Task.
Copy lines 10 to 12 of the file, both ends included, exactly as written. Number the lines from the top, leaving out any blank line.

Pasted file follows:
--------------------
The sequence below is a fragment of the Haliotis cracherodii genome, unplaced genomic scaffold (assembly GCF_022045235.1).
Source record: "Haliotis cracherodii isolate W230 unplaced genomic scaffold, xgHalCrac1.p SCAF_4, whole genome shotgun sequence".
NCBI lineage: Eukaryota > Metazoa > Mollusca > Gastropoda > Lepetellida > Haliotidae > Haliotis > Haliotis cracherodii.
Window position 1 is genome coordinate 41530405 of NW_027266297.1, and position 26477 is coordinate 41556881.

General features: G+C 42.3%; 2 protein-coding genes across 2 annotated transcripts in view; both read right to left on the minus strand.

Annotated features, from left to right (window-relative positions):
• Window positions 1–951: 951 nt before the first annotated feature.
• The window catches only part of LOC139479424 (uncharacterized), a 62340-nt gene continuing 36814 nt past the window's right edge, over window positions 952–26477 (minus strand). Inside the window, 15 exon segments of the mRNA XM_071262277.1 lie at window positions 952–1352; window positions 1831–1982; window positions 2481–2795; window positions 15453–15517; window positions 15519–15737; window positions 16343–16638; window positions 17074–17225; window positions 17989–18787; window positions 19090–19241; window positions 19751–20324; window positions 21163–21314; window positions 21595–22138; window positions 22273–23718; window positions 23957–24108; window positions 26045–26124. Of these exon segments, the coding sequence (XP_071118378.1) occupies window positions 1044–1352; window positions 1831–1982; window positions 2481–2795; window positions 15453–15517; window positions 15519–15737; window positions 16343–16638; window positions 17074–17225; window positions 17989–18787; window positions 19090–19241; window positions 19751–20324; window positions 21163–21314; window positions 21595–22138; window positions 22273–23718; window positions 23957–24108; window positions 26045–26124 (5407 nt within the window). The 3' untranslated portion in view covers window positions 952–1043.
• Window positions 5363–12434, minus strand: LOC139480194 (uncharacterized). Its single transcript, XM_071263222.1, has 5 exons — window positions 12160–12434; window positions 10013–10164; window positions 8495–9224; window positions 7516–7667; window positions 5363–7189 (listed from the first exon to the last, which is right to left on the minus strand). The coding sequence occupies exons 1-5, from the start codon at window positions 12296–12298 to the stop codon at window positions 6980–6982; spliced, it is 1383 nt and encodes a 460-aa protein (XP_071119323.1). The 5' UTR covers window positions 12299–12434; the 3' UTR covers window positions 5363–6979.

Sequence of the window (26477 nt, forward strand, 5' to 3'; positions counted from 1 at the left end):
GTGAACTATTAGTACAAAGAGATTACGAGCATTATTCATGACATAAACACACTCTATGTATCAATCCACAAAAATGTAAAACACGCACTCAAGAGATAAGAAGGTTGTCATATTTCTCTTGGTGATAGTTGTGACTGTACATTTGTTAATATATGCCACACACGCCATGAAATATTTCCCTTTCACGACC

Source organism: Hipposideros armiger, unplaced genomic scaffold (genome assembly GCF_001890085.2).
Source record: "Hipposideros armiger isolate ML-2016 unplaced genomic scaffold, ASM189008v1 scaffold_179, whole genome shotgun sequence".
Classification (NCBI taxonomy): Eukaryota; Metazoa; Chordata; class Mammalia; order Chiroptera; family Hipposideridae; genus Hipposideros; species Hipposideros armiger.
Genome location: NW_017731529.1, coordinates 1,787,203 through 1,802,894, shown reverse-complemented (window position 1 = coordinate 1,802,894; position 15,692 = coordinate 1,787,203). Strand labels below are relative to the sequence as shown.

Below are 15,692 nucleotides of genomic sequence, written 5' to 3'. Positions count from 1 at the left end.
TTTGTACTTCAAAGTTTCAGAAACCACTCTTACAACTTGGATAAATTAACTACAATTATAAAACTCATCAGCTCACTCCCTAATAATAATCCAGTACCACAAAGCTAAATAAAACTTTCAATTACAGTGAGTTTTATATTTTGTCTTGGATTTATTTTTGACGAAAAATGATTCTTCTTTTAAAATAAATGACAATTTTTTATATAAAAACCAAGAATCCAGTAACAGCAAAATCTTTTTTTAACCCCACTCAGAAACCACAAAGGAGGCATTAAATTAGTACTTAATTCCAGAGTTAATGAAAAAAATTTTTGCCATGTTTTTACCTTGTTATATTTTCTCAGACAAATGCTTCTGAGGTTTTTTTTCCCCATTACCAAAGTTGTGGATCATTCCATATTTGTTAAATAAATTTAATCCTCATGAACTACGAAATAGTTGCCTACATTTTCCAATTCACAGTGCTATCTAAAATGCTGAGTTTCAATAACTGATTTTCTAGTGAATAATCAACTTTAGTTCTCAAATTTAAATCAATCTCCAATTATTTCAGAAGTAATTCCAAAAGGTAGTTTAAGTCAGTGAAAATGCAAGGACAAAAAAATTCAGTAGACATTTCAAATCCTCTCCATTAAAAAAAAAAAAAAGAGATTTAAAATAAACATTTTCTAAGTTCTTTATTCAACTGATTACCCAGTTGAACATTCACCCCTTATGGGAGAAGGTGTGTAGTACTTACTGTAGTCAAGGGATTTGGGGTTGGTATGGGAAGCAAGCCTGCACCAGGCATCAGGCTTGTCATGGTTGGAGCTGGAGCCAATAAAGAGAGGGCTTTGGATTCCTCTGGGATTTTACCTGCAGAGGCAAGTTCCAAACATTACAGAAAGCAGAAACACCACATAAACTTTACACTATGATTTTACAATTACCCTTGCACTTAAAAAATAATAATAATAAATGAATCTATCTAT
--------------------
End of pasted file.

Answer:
Sequence of the window (26477 nt, forward strand, 5' to 3'; positions counted from 1 at the left end):
GTGAACTATTAGTACAAAGAGATTACGAGCATTATTCATGACATAAACACACTCTATGTATCAATCCACAAAAATGTAAAACACGCACTCAAGAGATAAGAAGGTTGTCATATTTCTCTTGGTGATAGTTGTGACTGTACATTTGTTAATATATGCCACACACGCCATGAAATATTTCCCTTTCACGACC

Source organism: Hipposideros armiger, unplaced genomic scaffold (genome assembly GCF_001890085.2).